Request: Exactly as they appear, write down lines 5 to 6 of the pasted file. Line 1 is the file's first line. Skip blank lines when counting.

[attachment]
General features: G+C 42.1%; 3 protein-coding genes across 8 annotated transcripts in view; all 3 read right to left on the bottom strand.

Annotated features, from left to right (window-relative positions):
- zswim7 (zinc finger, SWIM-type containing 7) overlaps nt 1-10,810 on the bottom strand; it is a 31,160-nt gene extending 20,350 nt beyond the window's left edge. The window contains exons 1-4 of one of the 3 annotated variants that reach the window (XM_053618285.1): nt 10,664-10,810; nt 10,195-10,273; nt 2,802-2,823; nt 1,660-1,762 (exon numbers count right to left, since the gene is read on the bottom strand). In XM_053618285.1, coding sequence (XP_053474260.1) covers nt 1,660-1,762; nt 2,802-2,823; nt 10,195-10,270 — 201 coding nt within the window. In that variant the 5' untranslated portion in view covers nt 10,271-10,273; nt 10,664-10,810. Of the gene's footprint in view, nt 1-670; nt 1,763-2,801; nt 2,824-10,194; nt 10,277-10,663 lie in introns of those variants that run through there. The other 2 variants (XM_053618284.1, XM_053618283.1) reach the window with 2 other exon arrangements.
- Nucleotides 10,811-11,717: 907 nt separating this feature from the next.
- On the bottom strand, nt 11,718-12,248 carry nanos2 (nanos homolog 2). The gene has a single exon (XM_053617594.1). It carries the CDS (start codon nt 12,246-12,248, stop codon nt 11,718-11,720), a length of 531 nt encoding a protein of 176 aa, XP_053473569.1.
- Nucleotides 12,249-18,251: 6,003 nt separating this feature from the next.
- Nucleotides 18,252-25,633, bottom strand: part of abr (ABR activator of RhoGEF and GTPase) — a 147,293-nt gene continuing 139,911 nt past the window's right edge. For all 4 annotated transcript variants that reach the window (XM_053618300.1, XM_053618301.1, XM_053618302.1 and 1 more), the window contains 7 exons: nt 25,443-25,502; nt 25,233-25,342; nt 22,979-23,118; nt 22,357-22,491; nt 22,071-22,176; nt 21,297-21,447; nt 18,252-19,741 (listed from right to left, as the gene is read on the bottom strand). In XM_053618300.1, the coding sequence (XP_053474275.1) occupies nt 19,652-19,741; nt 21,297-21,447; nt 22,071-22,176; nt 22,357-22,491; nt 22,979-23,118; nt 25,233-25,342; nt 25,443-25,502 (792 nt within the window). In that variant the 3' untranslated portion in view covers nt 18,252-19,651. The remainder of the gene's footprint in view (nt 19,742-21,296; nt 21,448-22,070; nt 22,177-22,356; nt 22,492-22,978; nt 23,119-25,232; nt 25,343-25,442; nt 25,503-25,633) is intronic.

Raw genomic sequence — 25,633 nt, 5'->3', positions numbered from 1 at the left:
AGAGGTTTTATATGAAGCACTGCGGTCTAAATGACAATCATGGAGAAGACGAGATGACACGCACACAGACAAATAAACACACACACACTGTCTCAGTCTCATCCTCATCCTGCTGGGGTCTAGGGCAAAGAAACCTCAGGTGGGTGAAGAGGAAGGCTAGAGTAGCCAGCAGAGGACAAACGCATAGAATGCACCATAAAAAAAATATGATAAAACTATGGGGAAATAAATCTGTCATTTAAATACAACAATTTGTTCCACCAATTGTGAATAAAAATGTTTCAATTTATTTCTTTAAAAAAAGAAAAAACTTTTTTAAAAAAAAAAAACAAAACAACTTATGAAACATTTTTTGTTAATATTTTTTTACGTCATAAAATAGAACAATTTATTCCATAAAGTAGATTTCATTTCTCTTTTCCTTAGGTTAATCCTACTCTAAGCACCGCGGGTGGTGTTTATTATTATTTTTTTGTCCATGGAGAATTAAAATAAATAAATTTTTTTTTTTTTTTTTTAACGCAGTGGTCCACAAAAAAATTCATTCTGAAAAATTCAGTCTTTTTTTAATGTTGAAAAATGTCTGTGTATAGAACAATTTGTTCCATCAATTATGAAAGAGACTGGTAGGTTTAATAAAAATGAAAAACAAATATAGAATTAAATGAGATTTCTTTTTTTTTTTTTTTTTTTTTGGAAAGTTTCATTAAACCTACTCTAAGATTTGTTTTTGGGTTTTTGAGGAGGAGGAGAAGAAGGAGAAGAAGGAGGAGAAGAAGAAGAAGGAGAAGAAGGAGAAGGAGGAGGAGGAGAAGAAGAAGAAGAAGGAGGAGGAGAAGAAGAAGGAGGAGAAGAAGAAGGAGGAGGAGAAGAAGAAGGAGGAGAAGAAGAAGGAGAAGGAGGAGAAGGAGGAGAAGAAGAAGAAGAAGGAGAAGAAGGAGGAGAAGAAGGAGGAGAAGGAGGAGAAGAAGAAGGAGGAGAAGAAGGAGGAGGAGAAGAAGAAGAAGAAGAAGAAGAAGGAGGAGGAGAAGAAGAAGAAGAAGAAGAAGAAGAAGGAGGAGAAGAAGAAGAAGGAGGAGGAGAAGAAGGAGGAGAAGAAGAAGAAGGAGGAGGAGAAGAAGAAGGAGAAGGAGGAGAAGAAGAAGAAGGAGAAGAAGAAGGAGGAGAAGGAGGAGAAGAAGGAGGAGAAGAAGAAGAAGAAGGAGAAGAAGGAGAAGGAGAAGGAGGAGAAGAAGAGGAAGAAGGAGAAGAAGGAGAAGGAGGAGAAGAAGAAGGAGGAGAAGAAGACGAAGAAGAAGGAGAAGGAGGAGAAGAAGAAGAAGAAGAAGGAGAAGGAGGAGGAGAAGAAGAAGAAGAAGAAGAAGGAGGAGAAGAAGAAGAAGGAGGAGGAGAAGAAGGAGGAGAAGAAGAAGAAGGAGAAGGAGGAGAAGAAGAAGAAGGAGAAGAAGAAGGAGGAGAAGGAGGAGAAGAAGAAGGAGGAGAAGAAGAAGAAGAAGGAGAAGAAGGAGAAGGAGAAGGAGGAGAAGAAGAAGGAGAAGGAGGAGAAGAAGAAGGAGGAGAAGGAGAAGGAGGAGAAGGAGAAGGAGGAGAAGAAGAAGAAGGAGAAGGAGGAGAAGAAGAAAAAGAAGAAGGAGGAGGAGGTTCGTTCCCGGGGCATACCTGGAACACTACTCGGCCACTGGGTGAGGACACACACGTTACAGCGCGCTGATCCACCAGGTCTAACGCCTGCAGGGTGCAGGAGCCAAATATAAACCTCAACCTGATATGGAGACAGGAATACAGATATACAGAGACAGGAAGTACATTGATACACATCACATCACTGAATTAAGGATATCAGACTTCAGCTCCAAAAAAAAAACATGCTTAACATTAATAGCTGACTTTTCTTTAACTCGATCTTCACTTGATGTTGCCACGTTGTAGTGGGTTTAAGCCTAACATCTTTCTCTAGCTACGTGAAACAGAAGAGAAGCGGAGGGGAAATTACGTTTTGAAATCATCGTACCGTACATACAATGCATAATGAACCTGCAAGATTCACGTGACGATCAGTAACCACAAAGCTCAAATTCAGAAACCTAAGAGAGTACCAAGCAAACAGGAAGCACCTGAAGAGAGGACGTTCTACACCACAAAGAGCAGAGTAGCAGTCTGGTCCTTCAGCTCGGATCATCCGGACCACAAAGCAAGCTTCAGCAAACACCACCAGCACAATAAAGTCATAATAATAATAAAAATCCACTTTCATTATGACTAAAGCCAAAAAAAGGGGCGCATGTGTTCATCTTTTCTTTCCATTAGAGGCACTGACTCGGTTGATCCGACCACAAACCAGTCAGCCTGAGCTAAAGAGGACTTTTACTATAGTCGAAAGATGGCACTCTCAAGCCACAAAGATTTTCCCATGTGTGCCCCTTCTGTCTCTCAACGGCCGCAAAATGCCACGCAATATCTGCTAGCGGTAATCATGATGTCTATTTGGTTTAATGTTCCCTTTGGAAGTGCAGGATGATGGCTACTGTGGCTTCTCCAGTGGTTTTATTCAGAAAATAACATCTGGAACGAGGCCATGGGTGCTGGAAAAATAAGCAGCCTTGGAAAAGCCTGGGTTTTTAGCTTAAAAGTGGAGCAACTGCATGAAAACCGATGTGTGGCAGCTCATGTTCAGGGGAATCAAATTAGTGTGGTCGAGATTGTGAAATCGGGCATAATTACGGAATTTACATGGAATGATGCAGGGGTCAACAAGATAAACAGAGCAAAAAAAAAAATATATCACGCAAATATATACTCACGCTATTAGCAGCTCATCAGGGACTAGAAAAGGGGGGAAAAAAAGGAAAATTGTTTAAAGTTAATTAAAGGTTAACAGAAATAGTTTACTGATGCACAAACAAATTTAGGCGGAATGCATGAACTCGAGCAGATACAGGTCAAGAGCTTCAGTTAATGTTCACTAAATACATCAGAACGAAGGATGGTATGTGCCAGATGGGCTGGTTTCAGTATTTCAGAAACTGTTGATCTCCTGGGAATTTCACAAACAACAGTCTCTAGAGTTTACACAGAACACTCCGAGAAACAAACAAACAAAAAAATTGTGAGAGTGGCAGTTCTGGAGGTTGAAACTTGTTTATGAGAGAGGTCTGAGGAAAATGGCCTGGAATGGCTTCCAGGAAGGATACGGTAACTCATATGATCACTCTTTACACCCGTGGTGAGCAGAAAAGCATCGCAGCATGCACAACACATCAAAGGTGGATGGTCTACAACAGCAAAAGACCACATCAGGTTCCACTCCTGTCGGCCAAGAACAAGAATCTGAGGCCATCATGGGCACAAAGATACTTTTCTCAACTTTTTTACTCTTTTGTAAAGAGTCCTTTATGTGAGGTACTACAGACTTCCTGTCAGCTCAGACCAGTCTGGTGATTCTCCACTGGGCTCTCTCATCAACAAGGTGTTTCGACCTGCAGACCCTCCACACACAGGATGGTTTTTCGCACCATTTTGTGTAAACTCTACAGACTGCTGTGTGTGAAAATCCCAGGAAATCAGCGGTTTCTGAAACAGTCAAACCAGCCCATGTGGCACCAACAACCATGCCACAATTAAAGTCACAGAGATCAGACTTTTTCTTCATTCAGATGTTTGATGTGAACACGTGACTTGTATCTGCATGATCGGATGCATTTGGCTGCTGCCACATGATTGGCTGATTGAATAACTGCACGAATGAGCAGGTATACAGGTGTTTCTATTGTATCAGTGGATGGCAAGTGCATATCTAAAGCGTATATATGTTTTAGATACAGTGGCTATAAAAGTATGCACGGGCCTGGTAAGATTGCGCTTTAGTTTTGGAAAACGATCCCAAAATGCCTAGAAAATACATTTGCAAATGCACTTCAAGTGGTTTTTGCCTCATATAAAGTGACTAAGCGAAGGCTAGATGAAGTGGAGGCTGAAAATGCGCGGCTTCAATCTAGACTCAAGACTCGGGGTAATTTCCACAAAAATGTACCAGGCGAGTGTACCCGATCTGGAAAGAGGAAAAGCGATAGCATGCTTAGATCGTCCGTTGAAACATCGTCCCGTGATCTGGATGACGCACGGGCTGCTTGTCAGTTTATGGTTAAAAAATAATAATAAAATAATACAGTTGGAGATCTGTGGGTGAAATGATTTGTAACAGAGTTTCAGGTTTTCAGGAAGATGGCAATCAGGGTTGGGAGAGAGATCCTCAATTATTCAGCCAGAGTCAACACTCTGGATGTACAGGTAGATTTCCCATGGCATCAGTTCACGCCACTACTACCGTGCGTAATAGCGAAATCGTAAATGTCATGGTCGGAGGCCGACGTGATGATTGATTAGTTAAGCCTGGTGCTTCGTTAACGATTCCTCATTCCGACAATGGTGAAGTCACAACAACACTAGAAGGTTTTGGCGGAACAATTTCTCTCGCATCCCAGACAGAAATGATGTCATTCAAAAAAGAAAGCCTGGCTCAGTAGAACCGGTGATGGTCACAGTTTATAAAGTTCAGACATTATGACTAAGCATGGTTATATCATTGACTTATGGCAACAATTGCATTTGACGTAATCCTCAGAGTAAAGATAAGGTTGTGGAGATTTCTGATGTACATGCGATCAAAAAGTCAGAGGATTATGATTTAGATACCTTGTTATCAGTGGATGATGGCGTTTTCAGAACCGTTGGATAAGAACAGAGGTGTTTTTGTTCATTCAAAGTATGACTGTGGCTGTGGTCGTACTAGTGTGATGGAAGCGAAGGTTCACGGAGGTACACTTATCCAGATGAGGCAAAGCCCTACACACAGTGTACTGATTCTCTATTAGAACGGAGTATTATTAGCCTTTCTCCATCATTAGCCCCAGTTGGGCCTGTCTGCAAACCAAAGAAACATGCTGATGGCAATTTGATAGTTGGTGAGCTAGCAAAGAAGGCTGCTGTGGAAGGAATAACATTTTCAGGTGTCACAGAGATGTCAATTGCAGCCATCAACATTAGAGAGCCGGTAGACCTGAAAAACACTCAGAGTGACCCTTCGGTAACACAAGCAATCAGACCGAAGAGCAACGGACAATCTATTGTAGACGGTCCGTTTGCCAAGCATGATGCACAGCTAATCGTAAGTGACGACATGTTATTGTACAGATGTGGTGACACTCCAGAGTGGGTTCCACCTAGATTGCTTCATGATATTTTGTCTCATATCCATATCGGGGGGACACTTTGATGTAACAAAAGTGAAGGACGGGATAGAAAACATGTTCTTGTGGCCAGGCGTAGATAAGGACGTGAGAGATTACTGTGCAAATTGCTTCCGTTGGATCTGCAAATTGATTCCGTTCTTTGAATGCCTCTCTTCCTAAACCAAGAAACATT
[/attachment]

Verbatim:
- On the bottom strand, nt 11,718-12,248 carry nanos2 (nanos homolog 2). The gene has a single exon (XM_053617594.1). It carries the CDS (start codon nt 12,246-12,248, stop codon nt 11,718-11,720), a length of 531 nt encoding a protein of 176 aa, XP_053473569.1.
- Nucleotides 12,249-18,251: 6,003 nt separating this feature from the next.